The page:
Sub-Teams

Sub-Teams:

As a robotics team has many different needs, it is necessary for our team to have many different roles to fulfill said needs. That said, below is an overview of the primary “sub-teams” we divide our team into to achieve our goal of a successful robot. 

Mechanical: The members of this team are responsible for prototyping, SolidWorks designing, and building the robot. The heaviest workload for this team occurs during build season, especially the last few weeks when we’re running out of time. This is also the biggest sub-team.

Lead Mentor: Aaron Johnson

Email: aaronj@colfaxpro.com

Electrical: The members of this team are responsible for putting together the electrical system of the robot. This team usually begins planning out their electrical system about midway through build season, after some general robot design has emerged from all our prototyping. Their heaviest workload occurs during the last week of build season through early competition season— installing the electronics, testing and improving the system.

Lead Mentor: Bill Hermann

Email: first@gnry.com

Programming: The members of this team are responsible for programming the robot in C++ to do what we want it to do. This team spends the build season constructing the basic framework. They tackle autonomous and tele-op robot programming. Their heaviest workload is during the end of build season through the competition season. This is when they input actual numbers for the assumptions they made during build season, troubleshoot errors, and frequently build entire new programs.

Lead Mentor: Erik Silk

Email: silk2390@vandals.uidaho.edu

Business: This team is responsible for the business plan, including budget, season goals, community service and outreach, fundraising, team branding and promotion, FIRST awards submission, and special events. Everyone is part of this team in some capacity, whether they be full time or not. This team is active all year.

Lead Mentor: Helena Johnson

Email: helenaj@colfaxpro.com

When students do not have something to do in their own sub-team, they are strongly encouraged to go to other teams and see if they can help out. In addition to being very appreciated, this also allows students to get experience in separate fields, which will likely be advantageous later on.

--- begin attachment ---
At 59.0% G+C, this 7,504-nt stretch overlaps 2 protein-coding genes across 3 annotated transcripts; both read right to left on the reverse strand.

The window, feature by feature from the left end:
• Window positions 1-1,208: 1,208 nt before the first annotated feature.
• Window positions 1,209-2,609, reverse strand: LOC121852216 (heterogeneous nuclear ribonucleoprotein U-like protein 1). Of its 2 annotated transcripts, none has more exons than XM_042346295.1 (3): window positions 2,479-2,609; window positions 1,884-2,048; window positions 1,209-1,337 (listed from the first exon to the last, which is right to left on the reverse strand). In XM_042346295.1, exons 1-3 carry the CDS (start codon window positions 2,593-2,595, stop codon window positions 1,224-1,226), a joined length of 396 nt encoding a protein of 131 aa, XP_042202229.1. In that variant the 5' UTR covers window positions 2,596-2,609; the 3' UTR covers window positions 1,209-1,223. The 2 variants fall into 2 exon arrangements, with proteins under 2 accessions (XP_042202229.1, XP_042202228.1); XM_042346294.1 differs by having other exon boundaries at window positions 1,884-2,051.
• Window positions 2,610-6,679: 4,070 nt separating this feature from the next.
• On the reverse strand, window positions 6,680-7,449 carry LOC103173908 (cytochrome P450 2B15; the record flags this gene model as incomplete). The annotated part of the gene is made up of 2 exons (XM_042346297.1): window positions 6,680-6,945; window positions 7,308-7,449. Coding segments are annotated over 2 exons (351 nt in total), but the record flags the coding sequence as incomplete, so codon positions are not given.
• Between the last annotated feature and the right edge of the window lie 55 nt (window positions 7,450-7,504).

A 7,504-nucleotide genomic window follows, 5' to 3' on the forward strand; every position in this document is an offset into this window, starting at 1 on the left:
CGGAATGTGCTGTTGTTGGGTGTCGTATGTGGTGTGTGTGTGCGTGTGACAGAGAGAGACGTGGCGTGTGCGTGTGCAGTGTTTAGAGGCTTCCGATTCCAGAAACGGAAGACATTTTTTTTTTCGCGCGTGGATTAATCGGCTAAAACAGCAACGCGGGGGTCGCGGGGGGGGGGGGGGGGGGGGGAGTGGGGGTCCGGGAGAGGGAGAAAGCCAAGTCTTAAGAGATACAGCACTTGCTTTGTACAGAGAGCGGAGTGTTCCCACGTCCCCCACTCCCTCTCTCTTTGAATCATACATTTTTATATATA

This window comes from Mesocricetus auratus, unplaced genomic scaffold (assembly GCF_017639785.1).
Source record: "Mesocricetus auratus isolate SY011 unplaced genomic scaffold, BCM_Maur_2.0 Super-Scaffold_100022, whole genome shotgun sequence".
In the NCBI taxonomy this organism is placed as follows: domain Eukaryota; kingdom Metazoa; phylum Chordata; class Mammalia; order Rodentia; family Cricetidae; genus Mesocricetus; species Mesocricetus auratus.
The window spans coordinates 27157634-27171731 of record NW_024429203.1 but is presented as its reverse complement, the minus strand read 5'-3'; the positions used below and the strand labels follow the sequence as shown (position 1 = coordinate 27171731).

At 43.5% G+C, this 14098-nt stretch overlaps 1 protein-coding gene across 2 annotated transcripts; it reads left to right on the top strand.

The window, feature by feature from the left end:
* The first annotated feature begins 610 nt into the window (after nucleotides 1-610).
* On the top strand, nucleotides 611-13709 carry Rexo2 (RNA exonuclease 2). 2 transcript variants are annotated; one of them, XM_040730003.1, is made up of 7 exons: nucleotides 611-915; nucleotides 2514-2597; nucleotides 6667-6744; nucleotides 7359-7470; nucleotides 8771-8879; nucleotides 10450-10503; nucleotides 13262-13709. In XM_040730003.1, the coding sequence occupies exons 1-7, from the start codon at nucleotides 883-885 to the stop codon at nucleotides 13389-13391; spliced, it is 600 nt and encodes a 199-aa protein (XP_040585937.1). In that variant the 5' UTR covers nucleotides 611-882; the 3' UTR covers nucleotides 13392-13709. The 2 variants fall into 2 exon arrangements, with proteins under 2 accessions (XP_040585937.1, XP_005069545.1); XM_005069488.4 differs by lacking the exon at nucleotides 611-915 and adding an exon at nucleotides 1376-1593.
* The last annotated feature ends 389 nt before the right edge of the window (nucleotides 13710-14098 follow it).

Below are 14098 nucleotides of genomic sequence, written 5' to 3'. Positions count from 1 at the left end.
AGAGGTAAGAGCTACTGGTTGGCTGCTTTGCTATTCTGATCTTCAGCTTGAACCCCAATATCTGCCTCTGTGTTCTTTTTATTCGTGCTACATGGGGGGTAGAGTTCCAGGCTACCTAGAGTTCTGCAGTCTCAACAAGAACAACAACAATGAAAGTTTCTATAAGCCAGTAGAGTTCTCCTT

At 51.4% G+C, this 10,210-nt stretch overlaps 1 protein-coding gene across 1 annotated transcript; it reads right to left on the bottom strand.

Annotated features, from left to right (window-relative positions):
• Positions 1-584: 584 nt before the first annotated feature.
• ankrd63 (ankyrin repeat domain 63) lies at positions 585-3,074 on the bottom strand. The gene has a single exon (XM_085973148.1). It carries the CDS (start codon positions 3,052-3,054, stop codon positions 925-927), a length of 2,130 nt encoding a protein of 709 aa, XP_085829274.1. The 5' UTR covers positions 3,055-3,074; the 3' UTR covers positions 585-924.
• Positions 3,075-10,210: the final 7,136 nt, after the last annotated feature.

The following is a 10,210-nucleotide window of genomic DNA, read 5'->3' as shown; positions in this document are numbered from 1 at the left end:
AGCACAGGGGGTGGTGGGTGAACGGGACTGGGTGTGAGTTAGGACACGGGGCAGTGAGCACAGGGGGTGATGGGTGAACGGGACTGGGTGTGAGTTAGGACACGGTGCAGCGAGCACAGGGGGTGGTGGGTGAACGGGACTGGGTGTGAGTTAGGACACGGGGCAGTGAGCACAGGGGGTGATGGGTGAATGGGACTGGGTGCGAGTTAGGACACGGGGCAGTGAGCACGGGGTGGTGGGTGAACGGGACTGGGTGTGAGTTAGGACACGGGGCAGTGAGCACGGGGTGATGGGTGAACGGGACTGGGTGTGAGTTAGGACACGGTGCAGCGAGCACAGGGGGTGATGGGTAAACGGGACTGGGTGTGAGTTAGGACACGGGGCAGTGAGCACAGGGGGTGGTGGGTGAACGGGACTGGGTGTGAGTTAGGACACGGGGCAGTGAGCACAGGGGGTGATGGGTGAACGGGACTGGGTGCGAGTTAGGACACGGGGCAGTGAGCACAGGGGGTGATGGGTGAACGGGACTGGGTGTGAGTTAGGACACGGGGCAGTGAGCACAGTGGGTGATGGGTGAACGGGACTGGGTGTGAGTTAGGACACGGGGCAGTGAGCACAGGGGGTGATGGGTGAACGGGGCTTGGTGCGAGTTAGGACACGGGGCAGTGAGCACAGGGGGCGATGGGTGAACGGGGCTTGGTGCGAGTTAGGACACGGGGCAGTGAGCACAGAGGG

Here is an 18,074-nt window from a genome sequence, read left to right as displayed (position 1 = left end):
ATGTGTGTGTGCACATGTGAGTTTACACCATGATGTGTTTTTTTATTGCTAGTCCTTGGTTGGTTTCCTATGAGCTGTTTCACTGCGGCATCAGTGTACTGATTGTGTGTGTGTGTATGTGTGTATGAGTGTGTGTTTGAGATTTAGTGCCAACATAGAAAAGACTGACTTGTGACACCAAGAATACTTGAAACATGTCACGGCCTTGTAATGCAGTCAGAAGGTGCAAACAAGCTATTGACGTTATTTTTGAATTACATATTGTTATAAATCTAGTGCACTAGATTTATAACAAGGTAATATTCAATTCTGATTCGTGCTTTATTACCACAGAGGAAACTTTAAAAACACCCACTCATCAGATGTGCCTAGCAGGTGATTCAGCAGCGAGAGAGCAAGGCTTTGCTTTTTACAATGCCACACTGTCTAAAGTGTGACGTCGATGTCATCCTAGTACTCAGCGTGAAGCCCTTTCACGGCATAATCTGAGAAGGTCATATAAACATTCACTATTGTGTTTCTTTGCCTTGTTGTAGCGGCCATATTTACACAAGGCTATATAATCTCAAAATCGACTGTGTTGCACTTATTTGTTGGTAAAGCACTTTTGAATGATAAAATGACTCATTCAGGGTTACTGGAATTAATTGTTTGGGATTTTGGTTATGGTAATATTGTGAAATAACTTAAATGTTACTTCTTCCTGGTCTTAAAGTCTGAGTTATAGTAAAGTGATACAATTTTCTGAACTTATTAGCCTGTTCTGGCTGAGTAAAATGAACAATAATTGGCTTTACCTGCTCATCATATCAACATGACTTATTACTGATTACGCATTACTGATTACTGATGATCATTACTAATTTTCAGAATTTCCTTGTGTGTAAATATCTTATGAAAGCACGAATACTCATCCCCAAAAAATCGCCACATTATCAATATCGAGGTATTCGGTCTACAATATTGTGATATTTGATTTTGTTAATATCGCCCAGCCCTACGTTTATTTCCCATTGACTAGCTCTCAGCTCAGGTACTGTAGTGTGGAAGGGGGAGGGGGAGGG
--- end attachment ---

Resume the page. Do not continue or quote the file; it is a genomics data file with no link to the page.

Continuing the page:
Competition Sub-teams

These teams are exclusively related to the competition season, and for the most part are pretty loose definitions. Furthermore, mentors are not nearly as involved during this section of our season as during others, allowing great opportunities for students to take on leadership positions. Our drive team, for example, is entirely student based.

Drive Team: These are the 5 or so members of the team chosen to compete with the robot in matches. They are chosen primarily based on effort shown during the build season. Unlike other competition sub-teams, there is an official selection process to choose these members every year. There will be an in-depth informational meeting in November or December for interested students.

Pit-Crew: These students are responsible for helping repair the robot when something breaks and with resetting it. This team is comprised of students who know the most about the robot from all primary teams. They are chosen on an informal basis based on how much time a student has spent working on the robot and how well they know it. Additionally, when judges come to talk to our team about our program, these are the members who talk to them.

  • Safety captain: a subset of the Pit-Crew. Typically an older team member. They are assigned the responsibility of taking care of safety related tasks and talking to judges in the pit about us, especially our safety program.

Scouting Team: This team is responsible for gathering data on other teams and trying to get other teams to pick us.

  • Pit scouting: This team is composed of people who like to talk to others. Students gather information at competitions before the matches start by talking to other teams. The main point of this however, is not to gather information (most of which is biased in some way), but to interact with other teams so that when we need to choose or be chosen for an alliance, they will know and like us so we can have a good alliance.
  • Match scouting: This is, unlike pit scouting, solely focused on getting us information on other teams to improve our strategy. Students sit in the bleachers, watch matches, and fill out scouting sheets on what other teams can do and how well they can do it. It can be intense, but it provides us with information which is critical for the success of our team. This team is always in need of manpower, and unless you have some other task you need to do you should really be working here.